Detail Work

Over at YA Highway, Veronica Roth has a great post about why the details matter:

“Details are what build a world, what build a character. And when you’re like me and the same descriptions come to mind over and over again, or you find it difficult to describe things with any specificity, details are where you can return to ground your story and your characters.

The best ones feel like little revelations about a character or a story– John Lennon draping himself over chairs, or Craig sitting down when he pees, or Regina popping antacids. The best ones are not obvious or cliche, but unique enough to be memorable, and not so odd that they take you out of the story as you read.”

I like that she mentions that details need to be focused. You can’t just have your character collect baseball cards or do handstands in math class for no reason. What do these details offer your characters and their emotional journey, and how will readers interact with these details?

Veronica also shares some of the YA Highway team’s favorite character details as well.

One of my favorite details is from Judy Blume’s Just as Long as We’re Together. Stephanie and her new friend Alison are hanging out one afternoon and mention they both used to collect Barbies. They end up getting the Barbies out of storage and playing around with them for a little while. Afterward, they promise not to tell anyone about it. I remember reading this when I was in middle school and it struck me as the perfect combination of silliness and nostalgia that you can only share with a good friend when you’re that age. It’s a delicate balance between childhood and maturity, and sometimes you want to slip back into those old games. This moment shows that Stephanie and Alison are still trying to manage that balance, and feel comfortable enough with each other to act like a kid every once in a while.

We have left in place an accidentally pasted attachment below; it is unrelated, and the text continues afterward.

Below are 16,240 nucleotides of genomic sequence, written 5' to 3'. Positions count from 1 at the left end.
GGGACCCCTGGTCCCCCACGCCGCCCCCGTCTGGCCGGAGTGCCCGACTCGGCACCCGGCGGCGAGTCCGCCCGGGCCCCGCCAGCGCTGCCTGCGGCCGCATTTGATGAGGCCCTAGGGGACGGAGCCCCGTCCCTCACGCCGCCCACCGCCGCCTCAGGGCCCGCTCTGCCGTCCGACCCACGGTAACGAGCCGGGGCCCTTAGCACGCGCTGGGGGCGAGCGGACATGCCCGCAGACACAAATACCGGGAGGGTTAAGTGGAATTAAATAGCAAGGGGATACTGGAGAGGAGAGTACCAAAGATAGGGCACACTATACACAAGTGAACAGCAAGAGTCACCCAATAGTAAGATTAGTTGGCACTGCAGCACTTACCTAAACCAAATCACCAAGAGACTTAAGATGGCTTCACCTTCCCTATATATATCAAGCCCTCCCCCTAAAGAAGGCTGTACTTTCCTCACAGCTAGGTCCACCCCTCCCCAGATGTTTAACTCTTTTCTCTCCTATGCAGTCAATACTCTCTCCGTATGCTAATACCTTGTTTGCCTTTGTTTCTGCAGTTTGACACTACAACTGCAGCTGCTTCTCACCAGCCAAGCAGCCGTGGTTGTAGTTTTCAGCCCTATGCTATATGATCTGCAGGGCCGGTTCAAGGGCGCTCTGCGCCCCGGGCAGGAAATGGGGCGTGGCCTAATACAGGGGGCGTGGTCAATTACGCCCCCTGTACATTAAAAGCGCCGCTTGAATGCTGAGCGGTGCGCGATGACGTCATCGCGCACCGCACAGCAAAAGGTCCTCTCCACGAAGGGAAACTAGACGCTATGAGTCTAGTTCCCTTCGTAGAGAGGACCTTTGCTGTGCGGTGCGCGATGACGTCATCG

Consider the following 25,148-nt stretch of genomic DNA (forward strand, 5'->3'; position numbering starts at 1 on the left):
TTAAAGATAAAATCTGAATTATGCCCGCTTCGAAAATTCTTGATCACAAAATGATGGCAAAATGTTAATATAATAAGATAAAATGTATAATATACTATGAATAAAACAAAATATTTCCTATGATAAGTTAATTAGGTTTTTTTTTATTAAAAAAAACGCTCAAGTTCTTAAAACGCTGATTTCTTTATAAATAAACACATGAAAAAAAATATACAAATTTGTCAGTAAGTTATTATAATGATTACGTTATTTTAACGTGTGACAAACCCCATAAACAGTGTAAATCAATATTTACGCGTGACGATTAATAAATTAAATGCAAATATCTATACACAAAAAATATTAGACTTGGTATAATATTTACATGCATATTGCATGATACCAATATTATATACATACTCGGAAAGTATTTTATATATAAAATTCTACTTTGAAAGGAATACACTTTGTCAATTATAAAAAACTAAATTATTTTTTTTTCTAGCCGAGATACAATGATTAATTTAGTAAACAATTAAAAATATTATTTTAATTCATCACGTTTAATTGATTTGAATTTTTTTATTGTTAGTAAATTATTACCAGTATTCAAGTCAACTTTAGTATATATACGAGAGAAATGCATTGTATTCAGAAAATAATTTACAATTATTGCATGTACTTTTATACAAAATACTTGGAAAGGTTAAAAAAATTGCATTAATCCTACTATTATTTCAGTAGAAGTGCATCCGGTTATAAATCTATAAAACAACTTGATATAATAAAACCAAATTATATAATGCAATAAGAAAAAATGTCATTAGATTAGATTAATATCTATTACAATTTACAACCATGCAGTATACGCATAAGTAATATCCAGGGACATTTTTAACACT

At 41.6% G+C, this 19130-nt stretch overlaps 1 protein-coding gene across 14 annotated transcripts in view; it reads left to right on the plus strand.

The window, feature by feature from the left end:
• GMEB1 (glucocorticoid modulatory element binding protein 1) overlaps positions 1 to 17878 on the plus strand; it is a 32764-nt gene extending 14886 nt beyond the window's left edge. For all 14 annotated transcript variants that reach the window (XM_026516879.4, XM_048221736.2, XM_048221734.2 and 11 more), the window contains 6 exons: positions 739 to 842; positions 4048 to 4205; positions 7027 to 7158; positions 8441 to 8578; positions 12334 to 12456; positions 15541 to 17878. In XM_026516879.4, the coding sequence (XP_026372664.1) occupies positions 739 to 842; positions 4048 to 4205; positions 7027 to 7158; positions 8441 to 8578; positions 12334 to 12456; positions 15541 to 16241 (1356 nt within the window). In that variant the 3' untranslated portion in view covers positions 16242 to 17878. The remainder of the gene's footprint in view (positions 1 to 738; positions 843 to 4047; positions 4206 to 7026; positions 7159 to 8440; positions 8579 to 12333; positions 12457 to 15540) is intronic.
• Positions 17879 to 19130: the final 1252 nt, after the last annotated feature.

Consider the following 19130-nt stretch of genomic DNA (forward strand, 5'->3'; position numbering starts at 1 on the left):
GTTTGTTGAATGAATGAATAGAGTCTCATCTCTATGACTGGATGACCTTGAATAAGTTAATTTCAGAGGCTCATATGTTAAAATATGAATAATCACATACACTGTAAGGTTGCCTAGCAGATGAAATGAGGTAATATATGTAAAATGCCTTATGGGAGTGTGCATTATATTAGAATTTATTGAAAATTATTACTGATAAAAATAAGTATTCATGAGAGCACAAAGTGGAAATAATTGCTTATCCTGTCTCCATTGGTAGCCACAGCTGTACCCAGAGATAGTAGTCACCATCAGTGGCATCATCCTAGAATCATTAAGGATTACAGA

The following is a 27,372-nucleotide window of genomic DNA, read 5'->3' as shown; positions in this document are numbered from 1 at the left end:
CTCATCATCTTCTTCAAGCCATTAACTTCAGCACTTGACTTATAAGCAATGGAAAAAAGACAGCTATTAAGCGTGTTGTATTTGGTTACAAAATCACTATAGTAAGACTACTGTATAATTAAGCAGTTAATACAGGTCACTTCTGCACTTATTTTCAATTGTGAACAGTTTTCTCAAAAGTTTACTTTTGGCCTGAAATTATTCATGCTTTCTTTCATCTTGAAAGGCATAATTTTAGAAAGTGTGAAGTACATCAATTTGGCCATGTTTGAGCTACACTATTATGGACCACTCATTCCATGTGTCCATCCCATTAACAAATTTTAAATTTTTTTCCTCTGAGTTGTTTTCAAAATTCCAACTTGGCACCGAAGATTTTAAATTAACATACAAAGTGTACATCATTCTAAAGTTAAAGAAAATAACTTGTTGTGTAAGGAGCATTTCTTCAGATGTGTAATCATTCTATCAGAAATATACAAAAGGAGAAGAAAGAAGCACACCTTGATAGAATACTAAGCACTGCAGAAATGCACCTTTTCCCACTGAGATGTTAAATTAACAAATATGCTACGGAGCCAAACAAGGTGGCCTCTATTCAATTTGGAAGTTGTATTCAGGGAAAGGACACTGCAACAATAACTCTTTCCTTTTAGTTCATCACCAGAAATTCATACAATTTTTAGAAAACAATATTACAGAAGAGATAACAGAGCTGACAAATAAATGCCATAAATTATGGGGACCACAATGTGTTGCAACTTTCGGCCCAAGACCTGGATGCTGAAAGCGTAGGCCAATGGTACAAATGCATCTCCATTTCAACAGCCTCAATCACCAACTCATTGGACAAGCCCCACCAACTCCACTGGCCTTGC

What character-revealing details have struck you?

One thought on “Detail Work

  1. This makes me think about my own writing, and makes me want to look over it a bit more closely to see if I’m putting in the right sorts of details.

    I think Tamora Pierce is really good at creating intriguing characters with brief, well-placed details. Her school stories, like The Protector of the Small quartet, are so good because all of the secondary characters feel very real and familiar, even when you realize that very few actual words have been given in the service of their characterization. Merric is red-headed and easily embarrassed, Faleron is handsome and soft-spoken and needs help with mathematics, Neal drawls when he talks and squawks when he’s angry and wears his hair swept back from a widow’s peak. These little things, well-worded and judiciously placed, are enough to create the illusion of fully-realized human beings with whom you’d want to spend your day.

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